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Posted: March 19, 2012

The once and future library: Part 2

Here are 17 ways we're replacing books

Thomas Frey

(Editor's note: This is the second of three parts. Read Part 1.)

The transition to other forms of information has been happening for decades. Once we are able to get past the emotion connection we have to physical books, we begin to see how the information world is splintering off into dozens of different categories.

Here is a list of 17 primary categories of information that people turn to on a daily basis. While they are not direct replacements for physical books, they all have a way of eroding our reliance on them. There may be more that I’ve missed, but as you think through the following media channels, you’ll begin to understand how libraries of the future will need to function:

  1. Games – 135 million Americans play video games an hour or more each month. In the U.S. 190 million households will use a next-generation video game console in 2012, of which 148 million will be connected to the Internet. The average gamer is 35 years old and they have been playing games on average for 13 years.
  2. Digital Books – In January, USA Today reported a post-holiday e-book “surge,” with 32 of the top 50 titles on its most recent list selling more copies in digital format than in print. Self-published e-books now represent 20-27% of digital book sales.
  3. Audio Books - Audiobooks are the fastest growing sector of the publishing industry. There is currently a shortage of audiobooks worldwide as publishers race to meet demand. Only 0.75% (not even 1%!) of Amazon’s book catalog has so far been converted to audio. Last year more than $1 billion worth of audiobooks were sold in the U.S. alone. Over 5,000 public libraries now offer free downloadable audio books.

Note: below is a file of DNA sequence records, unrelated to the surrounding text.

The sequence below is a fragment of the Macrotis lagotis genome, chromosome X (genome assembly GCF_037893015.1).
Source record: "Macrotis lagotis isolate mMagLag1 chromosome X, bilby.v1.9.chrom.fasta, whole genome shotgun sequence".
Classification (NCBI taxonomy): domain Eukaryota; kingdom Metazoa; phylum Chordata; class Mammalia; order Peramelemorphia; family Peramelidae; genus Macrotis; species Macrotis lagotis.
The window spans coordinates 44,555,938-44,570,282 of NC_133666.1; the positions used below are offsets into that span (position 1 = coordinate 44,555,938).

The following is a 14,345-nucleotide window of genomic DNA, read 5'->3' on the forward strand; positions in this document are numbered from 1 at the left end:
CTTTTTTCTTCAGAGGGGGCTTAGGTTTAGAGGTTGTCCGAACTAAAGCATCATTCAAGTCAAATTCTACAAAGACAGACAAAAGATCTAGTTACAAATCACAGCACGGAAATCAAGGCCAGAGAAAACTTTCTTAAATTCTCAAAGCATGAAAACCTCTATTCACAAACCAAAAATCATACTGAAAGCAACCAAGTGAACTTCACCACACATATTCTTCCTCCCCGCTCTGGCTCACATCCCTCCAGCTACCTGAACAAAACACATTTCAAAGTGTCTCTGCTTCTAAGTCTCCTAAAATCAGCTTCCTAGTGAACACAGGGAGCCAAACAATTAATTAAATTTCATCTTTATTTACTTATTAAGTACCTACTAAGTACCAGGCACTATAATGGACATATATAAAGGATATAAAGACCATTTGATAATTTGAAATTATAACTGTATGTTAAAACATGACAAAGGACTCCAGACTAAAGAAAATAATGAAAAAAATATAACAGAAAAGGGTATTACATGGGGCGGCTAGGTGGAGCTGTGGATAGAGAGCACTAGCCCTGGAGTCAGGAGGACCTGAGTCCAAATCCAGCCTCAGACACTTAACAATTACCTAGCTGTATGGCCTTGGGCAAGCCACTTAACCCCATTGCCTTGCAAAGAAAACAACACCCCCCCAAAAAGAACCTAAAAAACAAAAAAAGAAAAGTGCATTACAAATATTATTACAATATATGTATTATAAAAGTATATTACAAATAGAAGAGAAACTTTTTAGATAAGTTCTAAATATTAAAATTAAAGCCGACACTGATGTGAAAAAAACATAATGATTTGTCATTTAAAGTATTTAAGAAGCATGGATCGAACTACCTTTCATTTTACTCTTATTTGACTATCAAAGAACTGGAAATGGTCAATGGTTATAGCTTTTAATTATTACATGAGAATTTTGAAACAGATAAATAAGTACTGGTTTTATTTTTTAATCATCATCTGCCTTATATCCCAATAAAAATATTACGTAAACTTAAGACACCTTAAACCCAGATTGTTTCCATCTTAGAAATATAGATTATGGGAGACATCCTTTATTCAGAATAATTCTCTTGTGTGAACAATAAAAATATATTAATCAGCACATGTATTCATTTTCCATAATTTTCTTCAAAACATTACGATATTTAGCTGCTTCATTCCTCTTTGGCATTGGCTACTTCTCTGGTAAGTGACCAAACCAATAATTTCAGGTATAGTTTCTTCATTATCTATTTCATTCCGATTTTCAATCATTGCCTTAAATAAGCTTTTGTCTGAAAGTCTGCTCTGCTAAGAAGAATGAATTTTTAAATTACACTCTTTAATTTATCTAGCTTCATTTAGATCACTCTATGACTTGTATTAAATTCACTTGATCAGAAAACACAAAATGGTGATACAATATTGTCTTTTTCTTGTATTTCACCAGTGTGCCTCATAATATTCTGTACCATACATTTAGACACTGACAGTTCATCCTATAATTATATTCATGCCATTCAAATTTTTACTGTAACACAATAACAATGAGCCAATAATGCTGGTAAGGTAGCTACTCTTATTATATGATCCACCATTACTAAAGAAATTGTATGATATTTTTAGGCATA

4. Newspapers – Online readership of newspapers continues to grow, attracting more than 113 million readers in January 2012. Industry advertising revenues, however, continue to drop and are now at the same level as they were in 1950, when adjusted for inflation.
  5. Magazines – The U.S. magazine industry is comprised of 5,146 businesses publishing a total of 38,000 titles. Time spent reading newspapers or magazines combined is roughly 3.9 hours per week. Nearly half of all magazine consumption takes place with the TV on. The magazine industry is declined 3.5% last year.
  6. Music – According to Billboard’s “2011 Music Industry Report,” consumers bought 1.27 billion digital tracks last year, which accounted for 50.3% of all music sales. Digital track sales increased 8.5% in 2011. Meanwhile, physical sales declined 5%. According to Apple, there are an estimated 38 million songs in the known music universe.
  7. Photos – Over 250 million photos are uploaded to Facebook every day
  8. Videos – Cisco estimates that over 90% of all Internet content will be video by 2015. Over 100,000 ‘years’ of Youtube video are viewed on Facebook every year. Over 350 million Youtube videos are shared on Twitter every year. Netflix streams 2 billion videos per quarter.
  9. Television – According to the A.C. Nielsen Co., the average American watches more than 4 hours of TV each day, and owns 2.2 televisions. An estimated 41% of our information currently comes from television.